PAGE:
A growing number of older adults have made the decision to get older in the comfort of their own homes, rather than move to a new community or special care facility. As our loved ones grow older; however, they may find it difficult to take care of themselves. Things they once did easily on their own become harder, whether it’s cooking and cleaning, or even bathing and getting dressed. With a family of your own to take care of, you may not be able to provide your aging loved ones with the care they need. This is where a professional caregiver comes in. Choosing someone to trust to take care of your loved ones can be tricky though. You want to leave your family members in good hands. Part of selecting a caregiver means interviewing to find out if the caregiver is the right fit for you and your loved ones. Here are seven questions that you should ask when screening potential caregivers.
What Experience Do You Have?
When choosing a caregiver, you want to make sure that they have experience working with individuals like your loved ones. For instance, if your loved one has dementia, it’s essential that the caregiver has experience working with people who have dementia. You also want to make sure that the potential caregiver has experience doing the types of things that your loved ones will need help with. For instance, if your loved one needs help with cooking, the caregiver should have experience preparing meals. If your loved ones have particular dietary guidelines, the caregiver should be able to meet them. If your loved ones need to be driven places, such as doctor’s appointments, the caregiver should have a valid driver’s license and reliable transportation. If your loved ones need help with other tasks, such as bathing, toileting, and getting dressed, the caregiver should be able to provide these services as well.
What Kind of Training or Special Certifications Do You Have?
Find out what type of training and specialized
certifications your potential caregiver has. Ask if they have undergone formal
caregiver training, CPR training, or other first-aid training. It can also be
helpful to ask if the caregiver is licensed or bonded. Ask for contact
information so that you can verify the information the caregiver provides.
Would You Be Comfortable if I Ran a Background Check?
It never hurts to run a background check, or even a credit check, to find out how reliable and trustworthy your potential caregiver is. Background checks are highly recommended. Let your potential caregiver know that you would like to run a background check. You can also allow them to disclose any information before you do. If a candidate is hesitant or asks you not to run a background check, it could be a big red flag, and you might want to move on to another applicant.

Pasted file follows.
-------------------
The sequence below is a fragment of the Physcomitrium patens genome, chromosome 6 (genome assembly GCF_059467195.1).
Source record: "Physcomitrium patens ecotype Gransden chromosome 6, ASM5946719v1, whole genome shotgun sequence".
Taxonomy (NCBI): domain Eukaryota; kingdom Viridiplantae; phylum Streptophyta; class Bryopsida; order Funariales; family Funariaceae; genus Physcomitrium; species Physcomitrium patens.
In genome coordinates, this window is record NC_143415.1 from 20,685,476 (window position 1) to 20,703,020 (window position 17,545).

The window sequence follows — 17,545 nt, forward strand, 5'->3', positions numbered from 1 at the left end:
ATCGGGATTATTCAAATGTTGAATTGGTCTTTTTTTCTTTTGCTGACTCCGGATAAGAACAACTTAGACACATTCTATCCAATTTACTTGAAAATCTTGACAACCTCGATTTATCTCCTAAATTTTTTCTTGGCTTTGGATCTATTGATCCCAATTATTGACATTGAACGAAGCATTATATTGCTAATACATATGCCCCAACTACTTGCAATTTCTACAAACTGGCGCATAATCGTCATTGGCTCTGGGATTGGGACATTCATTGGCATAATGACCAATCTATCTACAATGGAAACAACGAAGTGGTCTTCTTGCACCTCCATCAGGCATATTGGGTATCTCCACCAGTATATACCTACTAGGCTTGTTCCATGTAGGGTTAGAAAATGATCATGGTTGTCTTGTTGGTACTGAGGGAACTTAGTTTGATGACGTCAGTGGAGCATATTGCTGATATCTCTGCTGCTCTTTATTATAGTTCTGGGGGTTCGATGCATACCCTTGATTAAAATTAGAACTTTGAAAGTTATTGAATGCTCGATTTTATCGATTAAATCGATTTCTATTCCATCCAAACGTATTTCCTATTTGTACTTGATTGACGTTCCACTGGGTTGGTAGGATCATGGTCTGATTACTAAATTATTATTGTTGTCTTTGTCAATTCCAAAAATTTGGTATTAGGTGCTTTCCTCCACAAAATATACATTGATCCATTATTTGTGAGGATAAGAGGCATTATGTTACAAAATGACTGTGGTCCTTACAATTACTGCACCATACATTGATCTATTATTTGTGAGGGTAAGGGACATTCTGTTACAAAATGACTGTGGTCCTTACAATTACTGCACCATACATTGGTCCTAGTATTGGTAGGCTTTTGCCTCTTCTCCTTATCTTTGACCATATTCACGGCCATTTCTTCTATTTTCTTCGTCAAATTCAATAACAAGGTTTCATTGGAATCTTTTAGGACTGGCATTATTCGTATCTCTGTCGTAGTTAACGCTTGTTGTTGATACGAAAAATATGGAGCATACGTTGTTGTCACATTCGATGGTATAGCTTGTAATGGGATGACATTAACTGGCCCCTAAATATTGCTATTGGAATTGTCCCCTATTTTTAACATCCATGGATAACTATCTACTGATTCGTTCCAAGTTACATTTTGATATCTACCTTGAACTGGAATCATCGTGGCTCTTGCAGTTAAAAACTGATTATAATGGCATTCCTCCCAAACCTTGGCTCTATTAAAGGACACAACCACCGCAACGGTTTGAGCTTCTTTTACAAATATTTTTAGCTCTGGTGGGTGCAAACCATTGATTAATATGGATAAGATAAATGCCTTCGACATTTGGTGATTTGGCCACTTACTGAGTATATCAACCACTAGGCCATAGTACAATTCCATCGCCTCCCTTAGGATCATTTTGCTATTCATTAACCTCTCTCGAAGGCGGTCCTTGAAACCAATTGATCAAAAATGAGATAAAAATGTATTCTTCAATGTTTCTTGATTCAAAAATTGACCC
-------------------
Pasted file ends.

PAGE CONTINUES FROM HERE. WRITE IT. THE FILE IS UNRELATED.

How Long was Your Last Job?
Ask about the candidate’s prior work experience. Find out who their previous employer was and how long they worked for them. You can also ask why they left their last job. Be wary of applicants who badmouth their old employers. Those who speak well of their former employers, and who left on good terms, may be better options. Do not be afraid to ask for contact information for previous employers either. These people can give you insight as to how the caregiver was with their loved ones.
When Are You Available?
You might provide your loved one with some care, but if you have a family of your own, you might not be able to take care of them all of the time. Even if you live with your loved one, you may need a caregiver to come in while you’re at work. Find out when the potential caregiver is available to make sure that their availability matches their schedule. This is also an excellent opportunity to go over the specific rules that you have for the house.
Why are You Interested in This Type of Job?
It’s not easy taking care of aging individuals, but that doesn’t mean that there isn’t anything enjoyable about the job. Potential caregivers should love what they do. Look for someone who enjoys working with the elderly. The caregiver should be friendly, sociable, and nurturing. You may want to interview in your loved ones’ home, if you do not live with them, and watch how they interact with your aging family members.
What Would You Do If…?
Give the caregiver a scenario that might be common for your loved one. For instance, if your loved one can get frustrated and angry quickly, ask how the caregiver would handle the situation. After they give their answers, let them know how you typically handle them too.
Choosing a caregiver can be a challenging job. You want to make sure that you find someone who you can trust and someone who will provide your loved ones with the care they deserve. The interview process is a great way to gauge what type of person the potential caregiver is and if they are the right fit for you and your family.